constant $C_2$ such that
$$
\omega(w_1, \partial U_0 \cap \partial \Omega \cap D(x_0, c_0R_0),
\Omega)\ge C_2 >0.
$$
By lemma \ref{crowdlemma}, if $\delta$
is sufficiently small then
\begin{equation}\label{inequality}
\omega(w_1, \partial U_0 \cap \partial \Omega \cap D(x_0, c_0R_0)
\cap E_{m,k},
\Omega)\ge \frac{C_2}2 >0,
\end{equation}
as claimed.
Let $x_0^*$ be an element of $\partial U_0 \cap D(x_0,c_0 R_0) \cap
E_{m,k}$.
Note that because $x_0^* \in E_{m,k}$ we have
$$
\int \limits _ {\frac{R_0}{\sqrt{2m}}}^{R_0}L(x_0^*,\rho)\, d\rho \ge (\frac12 +
\frac{1}{2m}) \pi r^2
$$
and by the choice of $c_0$, the area of
$$
\{z \in \mathbb C:\frac{R_0}{\sqrt{2m}} \le |z- x_0^*| \le R_0\} \cap D(w_1,d_0)
$$
is greater than $(\frac12 - \frac{1}{2m})\pi R_0^2$. If
$$
\gamma(x_0^*,r)\cap D(w_1,d_0) = \emptyset
$$
for each $r\in [\frac{R_0}{\sqrt{2m}},R_0]$ then the area of the
annulus
$$
\{z \in \mathbb C:\frac{R_0}{\sqrt{2m}} \le |z- x_0^*| \le
R_0\}
$$
is greater than
$$
(\frac12 + \frac{1}{2m})\pi R_0^2 + (\frac12 - \frac{1}{2m}) \pi R_0^2
= \pi R_0^2.
$$
This contradiction shows that there exists $r\in
[\frac{R_0}{\sqrt{2m}},R_0]$ such that
$\gamma(x_0^*,r)\cap D(w_1,d_0) \ne \emptyset $. Simple topological
considerations show that circular crosscuts of smaller radius centered at $x_0^*$
which intersect $D(w_1,d_0)$ must be principle separating arcs for
$x_0^*$. Let $c_1 =
\frac{1}{\sqrt{2m}}$. Thus by shrinking $R_0$ by a factor no
smaller than $\frac{c_1}3$, we may assume that for each $r\le 3R_0$
we have $\gamma(x_0^*,r)\cap D(w_1,d_0)\ne \emptyset$.
It follows that
for each $ r\le 2R_0$ we have $\gamma(x_0,r)\cap D(w_1,d_0) \ne \emptyset$.
By a slight strengthening of the above argument it is clear that there are
constants $ c_2>0,c_3 >0$ such that if $0< R < \frac1{k}$ and $a\in E_{m,k}$
then
\begin{equation}
\label{*}\bigl|\{r\in [c_1R,R]: L(a,r) > (1 +
\frac{c_2}{m})\pi r \} \bigl | \ge c_3 R.
\end{equation}
We will now assume without loss of generality that $x_0$ is the origin
and that $w_1$ is on the positive imaginary axis.
Let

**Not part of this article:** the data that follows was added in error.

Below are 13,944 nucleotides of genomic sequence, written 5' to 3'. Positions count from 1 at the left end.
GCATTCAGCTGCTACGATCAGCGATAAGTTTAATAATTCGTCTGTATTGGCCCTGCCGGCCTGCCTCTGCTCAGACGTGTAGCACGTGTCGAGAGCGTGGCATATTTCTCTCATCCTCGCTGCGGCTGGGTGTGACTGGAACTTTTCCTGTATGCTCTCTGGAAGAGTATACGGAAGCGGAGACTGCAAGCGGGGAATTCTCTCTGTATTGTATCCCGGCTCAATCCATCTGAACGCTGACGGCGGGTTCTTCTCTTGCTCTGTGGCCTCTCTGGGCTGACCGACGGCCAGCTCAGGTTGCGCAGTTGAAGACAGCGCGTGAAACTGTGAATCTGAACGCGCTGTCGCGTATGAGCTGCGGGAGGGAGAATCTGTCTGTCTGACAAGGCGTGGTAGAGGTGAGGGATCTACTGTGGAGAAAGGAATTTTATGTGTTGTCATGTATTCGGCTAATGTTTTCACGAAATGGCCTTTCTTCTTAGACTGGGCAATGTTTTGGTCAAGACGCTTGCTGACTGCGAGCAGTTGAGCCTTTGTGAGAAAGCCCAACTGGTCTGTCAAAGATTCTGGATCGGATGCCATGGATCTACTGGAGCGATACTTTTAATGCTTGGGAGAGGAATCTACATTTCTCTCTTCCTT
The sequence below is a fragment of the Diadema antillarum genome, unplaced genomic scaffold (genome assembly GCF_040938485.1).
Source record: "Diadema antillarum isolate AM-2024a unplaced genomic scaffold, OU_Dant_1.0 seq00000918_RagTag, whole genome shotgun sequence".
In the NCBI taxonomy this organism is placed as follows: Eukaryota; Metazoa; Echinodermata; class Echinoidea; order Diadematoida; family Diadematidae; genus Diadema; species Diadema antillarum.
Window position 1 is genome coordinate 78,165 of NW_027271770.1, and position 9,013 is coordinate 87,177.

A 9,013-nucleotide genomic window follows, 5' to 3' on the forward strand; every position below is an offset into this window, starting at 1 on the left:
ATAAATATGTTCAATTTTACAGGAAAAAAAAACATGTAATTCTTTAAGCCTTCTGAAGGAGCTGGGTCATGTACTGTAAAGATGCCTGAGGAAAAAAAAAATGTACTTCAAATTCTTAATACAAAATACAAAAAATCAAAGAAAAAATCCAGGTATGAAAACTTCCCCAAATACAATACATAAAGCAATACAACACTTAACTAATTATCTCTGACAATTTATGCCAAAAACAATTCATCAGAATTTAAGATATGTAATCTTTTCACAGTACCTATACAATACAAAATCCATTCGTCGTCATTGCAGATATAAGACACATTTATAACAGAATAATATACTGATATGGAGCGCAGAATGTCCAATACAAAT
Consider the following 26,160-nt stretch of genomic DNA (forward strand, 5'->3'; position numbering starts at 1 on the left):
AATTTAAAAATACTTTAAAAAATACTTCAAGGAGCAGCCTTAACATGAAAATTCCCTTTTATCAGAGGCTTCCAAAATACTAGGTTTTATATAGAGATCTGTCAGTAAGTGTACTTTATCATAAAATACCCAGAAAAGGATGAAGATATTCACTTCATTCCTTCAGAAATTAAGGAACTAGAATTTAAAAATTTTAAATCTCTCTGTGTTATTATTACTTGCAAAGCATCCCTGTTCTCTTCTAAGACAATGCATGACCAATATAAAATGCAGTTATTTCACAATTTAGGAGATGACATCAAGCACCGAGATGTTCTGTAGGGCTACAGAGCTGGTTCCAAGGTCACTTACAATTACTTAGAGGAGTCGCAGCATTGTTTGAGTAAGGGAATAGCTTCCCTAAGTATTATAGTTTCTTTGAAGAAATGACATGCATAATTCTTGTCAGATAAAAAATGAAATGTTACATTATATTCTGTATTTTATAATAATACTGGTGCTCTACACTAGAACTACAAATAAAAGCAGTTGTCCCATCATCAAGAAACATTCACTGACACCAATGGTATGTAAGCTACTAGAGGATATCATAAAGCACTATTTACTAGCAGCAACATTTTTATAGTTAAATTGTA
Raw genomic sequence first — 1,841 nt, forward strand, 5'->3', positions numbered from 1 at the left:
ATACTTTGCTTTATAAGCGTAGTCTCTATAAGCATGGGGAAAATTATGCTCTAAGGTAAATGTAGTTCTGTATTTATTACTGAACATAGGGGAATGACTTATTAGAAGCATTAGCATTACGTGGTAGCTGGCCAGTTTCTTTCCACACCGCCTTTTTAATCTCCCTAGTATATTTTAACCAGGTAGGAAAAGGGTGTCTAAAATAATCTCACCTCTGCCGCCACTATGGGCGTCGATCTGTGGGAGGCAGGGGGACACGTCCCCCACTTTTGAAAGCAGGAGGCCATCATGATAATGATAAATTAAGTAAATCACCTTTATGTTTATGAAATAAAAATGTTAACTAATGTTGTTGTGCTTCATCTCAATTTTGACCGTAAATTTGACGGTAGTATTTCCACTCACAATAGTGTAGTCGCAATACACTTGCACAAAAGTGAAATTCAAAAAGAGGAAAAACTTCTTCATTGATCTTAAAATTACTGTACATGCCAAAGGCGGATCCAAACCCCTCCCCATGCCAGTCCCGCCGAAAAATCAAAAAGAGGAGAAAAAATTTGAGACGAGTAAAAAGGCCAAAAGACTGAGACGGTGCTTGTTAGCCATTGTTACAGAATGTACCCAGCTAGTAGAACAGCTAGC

$$
A_0 = \{z:R_0 <|z|< 2 R_0\}
$$
Let
$$
\theta _0 = \inf\{\theta \in (-\frac{\pi}2,\pi):J_{\theta}\cap
\partial \Omega \ne \emptyset\}
$$
where
$$
J_{\theta}= \{z: \arg (z) = -\theta, R_0 <|z| < 2R_0 \}.
$$
Let
$$
S_0 = \{z:R_0 <|z|< 2R_0,-\theta_0\le \arg (z) <\frac{\pi}2\}.
$$
See figure 2.
Choose $x_1 \in J_{\theta_0} \cap \partial \Omega$.
Let $R_1=\frac{|x_1 |}2$ and consider the annulus
$A_1= \{z: c_1 R_ 1 \le | z- x_1| \le R_1\}$. Any circular arc $K$
centered at $x_1$ in $A_1$ with an angle of at least
$(1+ \frac{c_2}{m})\pi$ is divided into two or three subarcs by the
ray $\{z: \arg z = - \theta _0\}$. At least two of the arcs
have an angle larger than $\frac{c_2 \pi}{ 2 m}$. If $\alpha >0$ is
sufficiently small then the ray $L_1 = \{z: \arg z = - (\theta_0 +
\alpha)\}$ also divides $K$ into two or three subarcs, at least two of
which have an angle larger than $\frac{c_2 \pi}{4 m}$.
The same angle
$\alpha$ will be used in each step of the construction. It is
determined so that in each new step, newly constructed annular
corridors centered at points $x_{j+1}$ with $\arg x_{j+1} = - \theta_j$
will cross the ray $\{z: \arg z = - (\theta_j + \alpha )\}$. The angle
$\alpha$ does not depend on the size of $R_1$ (or $R_j$ for later $j$)
but only on $c_1$ and $c_2$. Specifically, choose
$\alpha <
\alpha ^*$ where $\alpha ^*$ is found by solving the triangle with
sides $A=1$, $B=\frac{c_1}2$ and $C$ and angles $\angle AB = \pi - \frac{c_2
\pi}{2m}$, $\angle CA = \alpha ^*$ and $\angle BC$.
The choice $\alpha = \frac{c_1 c_2 \pi}{32 m}$ is sufficient for our
purposes.
We can further choose a sufficiently small constant $c_4 >0$ so that
any circular arc centered at $a\in D(x_1, c_4 R_1)$ with an angle of
at least $(1+ \frac{c_2}{m}) \pi$ and with radius between $c_1 R_1$
and $R_1$ will also be divided by the ray $L_1$ into at least two
subarcs with angle larger than $\frac{c_2 \pi} {8m}$. Notice that
$c_4$ depends only on $c_1$ and $c_2$ and not on $R_1$.
We will use the same constant $c_4$ in subsequent similar steps of the
construction with different radii $R_j$.
The circular arc $\partial D(x_1,c_4 R_0) \cap S_0$ extends to a
crosscut of $\Omega$ which determines a subdomain $U_1$ not containing